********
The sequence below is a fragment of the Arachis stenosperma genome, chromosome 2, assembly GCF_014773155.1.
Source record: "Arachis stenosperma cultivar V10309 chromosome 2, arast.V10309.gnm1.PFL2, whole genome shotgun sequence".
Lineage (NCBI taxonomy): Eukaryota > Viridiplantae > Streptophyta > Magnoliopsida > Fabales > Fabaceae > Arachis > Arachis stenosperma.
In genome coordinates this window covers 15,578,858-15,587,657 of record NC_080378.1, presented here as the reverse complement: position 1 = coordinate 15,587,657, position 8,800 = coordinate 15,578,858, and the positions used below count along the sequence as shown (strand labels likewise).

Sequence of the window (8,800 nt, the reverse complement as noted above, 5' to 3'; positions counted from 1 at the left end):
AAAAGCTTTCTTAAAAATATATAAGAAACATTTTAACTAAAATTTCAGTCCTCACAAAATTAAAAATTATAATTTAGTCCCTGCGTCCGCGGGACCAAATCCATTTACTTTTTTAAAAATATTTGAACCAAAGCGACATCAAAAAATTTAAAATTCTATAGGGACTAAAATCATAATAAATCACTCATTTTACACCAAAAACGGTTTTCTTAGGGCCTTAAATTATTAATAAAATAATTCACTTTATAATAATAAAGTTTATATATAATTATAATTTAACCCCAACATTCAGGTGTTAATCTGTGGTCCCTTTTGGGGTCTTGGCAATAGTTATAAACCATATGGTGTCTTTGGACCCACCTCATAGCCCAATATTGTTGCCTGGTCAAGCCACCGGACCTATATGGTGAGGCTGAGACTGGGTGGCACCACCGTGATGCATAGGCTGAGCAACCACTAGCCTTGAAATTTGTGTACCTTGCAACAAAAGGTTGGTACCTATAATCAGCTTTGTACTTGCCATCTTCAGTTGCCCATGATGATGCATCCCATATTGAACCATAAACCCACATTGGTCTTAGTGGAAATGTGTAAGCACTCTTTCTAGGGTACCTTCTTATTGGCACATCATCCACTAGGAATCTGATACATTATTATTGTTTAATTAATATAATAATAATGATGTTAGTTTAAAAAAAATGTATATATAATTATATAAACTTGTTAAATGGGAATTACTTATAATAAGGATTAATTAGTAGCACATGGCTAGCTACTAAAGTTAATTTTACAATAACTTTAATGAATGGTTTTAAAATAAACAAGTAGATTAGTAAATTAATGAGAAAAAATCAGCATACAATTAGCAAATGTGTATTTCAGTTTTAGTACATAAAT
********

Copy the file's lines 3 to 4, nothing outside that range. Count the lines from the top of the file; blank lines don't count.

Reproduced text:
Lineage (NCBI taxonomy): Eukaryota > Viridiplantae > Streptophyta > Magnoliopsida > Fabales > Fabaceae > Arachis > Arachis stenosperma.
In genome coordinates this window covers 15,578,858-15,587,657 of record NC_080378.1, presented here as the reverse complement: position 1 = coordinate 15,587,657, position 8,800 = coordinate 15,578,858, and the positions used below count along the sequence as shown (strand labels likewise).